So you always wanted to fly Concorde?
around airports and museums elsewhere in Britain, France, the US, Germany and even Barbados. They were retired from duty, largely, because of the crash of the Air France Concorde in Paris in July 2000 and the rising cost of maintenance.
The museum, currently housed in two buildings, but with more planned, takes up a huge area on the former Filton airfield site. The bulk of the exhibits are housed a short walk away from the Concorde building in an imaginatively restored 100-year-old hangar. The idea is that you visit the main exhibition first, then head off to see the star of the show.
While the aim of Bristol Aerospace is to showcase the remarkable role played by the site in Britain’s aviation history, it also sets out, according to the museum’s collections manager, Linda Coode, to inspire the next generation to get interested in science and engineering.
It succeeds brilliantly, with numerous exhibits – such as flight simulators (a Concorde training cockpit and an Airbus A320) and interactive options (a wind tunnel where you can play with a model aircraft) broadening its appeal. There’s a great shop, too, selling everything from Airfix kits to posters and toys.
Taking a timeline approach, the museum uses refurbished, restored and replica planes and engines, together with models and intriguing exhibits (such as the keys used to arm a nuclear bomb), to tell Bristol’s aviation story. And it is a remarkable one at that, beginning with the fledgling British & Colonial Aeroplane Company at Filton in 1910, the brainchild of canny entrepreneur Sir George White, who initially built trams, buses and cars before going on to develop numerous aircraft before his death in 1916.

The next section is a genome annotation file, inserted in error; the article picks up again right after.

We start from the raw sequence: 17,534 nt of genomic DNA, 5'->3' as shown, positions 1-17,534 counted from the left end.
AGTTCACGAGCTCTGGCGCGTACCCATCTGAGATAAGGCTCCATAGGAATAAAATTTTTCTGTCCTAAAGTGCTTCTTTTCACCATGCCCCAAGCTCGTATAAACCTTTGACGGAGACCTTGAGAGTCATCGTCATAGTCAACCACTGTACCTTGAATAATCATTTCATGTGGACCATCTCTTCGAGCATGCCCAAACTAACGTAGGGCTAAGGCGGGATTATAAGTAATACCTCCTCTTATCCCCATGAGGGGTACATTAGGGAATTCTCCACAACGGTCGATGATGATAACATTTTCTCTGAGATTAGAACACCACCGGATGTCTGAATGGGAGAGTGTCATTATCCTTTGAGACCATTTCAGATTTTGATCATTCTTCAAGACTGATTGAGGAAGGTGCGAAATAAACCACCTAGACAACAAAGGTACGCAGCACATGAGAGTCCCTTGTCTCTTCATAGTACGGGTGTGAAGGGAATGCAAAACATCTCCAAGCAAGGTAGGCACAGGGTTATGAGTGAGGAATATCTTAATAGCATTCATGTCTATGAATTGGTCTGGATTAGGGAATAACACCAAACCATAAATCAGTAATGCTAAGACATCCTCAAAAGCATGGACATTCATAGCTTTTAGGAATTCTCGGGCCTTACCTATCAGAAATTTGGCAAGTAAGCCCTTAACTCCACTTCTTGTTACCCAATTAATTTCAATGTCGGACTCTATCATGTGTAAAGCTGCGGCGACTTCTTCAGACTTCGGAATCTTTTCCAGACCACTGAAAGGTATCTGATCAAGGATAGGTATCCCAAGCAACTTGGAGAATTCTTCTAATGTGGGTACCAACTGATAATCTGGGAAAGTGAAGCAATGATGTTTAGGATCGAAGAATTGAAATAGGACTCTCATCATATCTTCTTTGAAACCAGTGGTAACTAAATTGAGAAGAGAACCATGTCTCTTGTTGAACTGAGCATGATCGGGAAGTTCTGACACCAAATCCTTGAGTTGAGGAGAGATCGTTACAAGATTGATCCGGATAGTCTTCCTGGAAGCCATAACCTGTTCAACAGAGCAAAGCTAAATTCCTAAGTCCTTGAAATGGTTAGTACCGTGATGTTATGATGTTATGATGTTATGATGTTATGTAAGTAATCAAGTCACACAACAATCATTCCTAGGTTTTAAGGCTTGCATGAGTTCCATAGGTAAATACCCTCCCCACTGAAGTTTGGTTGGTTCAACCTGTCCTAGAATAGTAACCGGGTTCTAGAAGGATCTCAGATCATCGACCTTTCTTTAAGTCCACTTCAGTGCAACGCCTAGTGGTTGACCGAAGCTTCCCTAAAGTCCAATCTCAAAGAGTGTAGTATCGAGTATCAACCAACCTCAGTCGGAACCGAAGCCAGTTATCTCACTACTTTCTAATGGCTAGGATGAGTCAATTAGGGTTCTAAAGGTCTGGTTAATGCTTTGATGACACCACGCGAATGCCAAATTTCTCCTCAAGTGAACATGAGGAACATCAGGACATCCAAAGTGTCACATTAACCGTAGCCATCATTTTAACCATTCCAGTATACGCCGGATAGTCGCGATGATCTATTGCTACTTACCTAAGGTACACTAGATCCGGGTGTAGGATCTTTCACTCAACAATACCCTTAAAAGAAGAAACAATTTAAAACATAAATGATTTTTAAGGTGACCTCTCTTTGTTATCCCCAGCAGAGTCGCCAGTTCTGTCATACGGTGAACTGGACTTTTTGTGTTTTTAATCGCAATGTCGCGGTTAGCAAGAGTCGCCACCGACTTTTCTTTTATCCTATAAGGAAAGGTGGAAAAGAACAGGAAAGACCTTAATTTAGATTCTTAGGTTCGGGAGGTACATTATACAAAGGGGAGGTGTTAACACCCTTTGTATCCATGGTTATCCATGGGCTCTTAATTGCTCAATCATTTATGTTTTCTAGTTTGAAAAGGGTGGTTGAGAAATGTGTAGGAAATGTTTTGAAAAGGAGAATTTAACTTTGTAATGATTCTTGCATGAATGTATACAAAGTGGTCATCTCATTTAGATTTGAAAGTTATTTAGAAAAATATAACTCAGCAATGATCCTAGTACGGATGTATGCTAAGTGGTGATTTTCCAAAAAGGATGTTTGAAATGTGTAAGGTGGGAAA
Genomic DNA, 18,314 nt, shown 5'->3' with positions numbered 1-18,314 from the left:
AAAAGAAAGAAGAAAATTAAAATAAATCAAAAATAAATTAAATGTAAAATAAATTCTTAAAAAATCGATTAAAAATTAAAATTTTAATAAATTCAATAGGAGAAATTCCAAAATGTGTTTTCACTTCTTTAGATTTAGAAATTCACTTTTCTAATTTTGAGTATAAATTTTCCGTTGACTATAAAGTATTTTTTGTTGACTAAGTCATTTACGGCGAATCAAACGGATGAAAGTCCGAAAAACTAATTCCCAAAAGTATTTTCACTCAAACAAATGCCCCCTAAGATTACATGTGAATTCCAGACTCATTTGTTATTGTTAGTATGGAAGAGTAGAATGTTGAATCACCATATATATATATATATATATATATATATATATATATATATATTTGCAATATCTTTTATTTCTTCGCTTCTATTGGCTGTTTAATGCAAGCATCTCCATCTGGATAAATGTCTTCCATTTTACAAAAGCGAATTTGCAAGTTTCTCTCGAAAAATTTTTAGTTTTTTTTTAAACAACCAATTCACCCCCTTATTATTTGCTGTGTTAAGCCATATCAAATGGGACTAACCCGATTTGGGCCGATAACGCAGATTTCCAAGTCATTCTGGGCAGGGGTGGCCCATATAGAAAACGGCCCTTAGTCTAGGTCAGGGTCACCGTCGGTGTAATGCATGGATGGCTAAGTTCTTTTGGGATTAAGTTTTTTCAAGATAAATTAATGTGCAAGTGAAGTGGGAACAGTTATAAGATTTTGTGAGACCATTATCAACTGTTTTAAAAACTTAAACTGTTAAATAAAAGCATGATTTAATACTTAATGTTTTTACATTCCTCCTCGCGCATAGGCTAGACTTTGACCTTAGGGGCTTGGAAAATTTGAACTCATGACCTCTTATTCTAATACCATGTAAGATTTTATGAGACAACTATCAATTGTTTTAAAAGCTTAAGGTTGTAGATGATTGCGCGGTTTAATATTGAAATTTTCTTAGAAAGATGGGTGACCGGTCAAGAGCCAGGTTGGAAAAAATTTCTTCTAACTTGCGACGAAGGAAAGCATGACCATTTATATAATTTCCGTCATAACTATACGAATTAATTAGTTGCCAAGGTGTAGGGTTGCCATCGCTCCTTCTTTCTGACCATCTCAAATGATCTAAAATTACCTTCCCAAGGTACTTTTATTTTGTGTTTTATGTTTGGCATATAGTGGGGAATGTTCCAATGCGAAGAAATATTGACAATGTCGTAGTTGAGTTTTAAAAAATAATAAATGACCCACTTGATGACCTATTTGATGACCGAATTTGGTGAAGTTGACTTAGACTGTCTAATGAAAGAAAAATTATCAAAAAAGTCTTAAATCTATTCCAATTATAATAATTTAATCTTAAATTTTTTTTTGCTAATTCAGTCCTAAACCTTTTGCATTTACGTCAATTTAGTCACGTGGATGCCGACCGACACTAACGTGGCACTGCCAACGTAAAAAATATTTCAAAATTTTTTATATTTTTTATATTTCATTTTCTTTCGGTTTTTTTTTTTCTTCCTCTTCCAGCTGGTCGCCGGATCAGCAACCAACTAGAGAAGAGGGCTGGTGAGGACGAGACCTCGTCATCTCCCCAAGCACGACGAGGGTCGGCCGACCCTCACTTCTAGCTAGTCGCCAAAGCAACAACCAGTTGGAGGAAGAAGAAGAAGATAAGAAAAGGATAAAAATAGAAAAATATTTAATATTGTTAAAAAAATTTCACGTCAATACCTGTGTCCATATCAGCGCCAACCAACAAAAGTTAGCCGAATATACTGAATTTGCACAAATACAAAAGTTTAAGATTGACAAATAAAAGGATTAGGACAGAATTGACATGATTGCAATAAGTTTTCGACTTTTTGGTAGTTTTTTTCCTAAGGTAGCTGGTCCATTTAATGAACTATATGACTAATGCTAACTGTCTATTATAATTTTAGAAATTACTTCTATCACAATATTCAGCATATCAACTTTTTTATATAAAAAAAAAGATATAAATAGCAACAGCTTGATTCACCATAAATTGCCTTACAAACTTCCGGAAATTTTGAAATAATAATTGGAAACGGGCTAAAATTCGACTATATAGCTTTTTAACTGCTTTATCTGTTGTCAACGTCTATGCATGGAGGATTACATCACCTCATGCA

Among the aircraft referenced are First World War bi-planes built here, such as the Bristol Scout, between-thewars commercial and racing planes (the Bristol Racer) and Second World War planes (Bristol Beaufighter and Bristol Blenheim). Elsewhere, there’s a Sea Harrier Jump Jet, helicopters (such as the Bristol Type 171 Sycamore), guided weapons systems, rockets, drones, a prototype car that could double up as a helicopter, and aspects of satellite technology. Panels on the wall ask visitors to ponder the morality of drones and guided weapons.
The high point, however, remains Concorde. With its pointed nose and sleek frame, it looks as futuristic as ever and, like the Spitfire, has an enduring appeal. Walking inside the plane with its plush leather seats, it does appear relatively cramped – but then Concorde flights weren’t lengthy affairs, taking only 3.5 hours on average between London and New York. (On one occasion, it made the trip in a record two hours 52 minutes and 59 seconds, travelling at an average speed of 1,250mph.)
Projections on to the plane explain Concorde’s history, together with anecdotes from those associated with the aircraft (from pilots and engineers, who scribbled their messages near the flight deck, to celebrity passengers), and there is a re-creation and explanation of the famous and noisy sonic boom.
Informative, questioning and fun, so far Bristol Aerospace appears to be the model of a 21st-century museum and gives the city a lot to shout about.
Aerospace Bristol (0117 931 5315; aerospacebristol.org). Open daily, admission: £15 adults/£8 children. For more travel news, see telegraph. co.uk/tt-travelnews
Concorde fans can try a flight simulator of the iconic aeroplane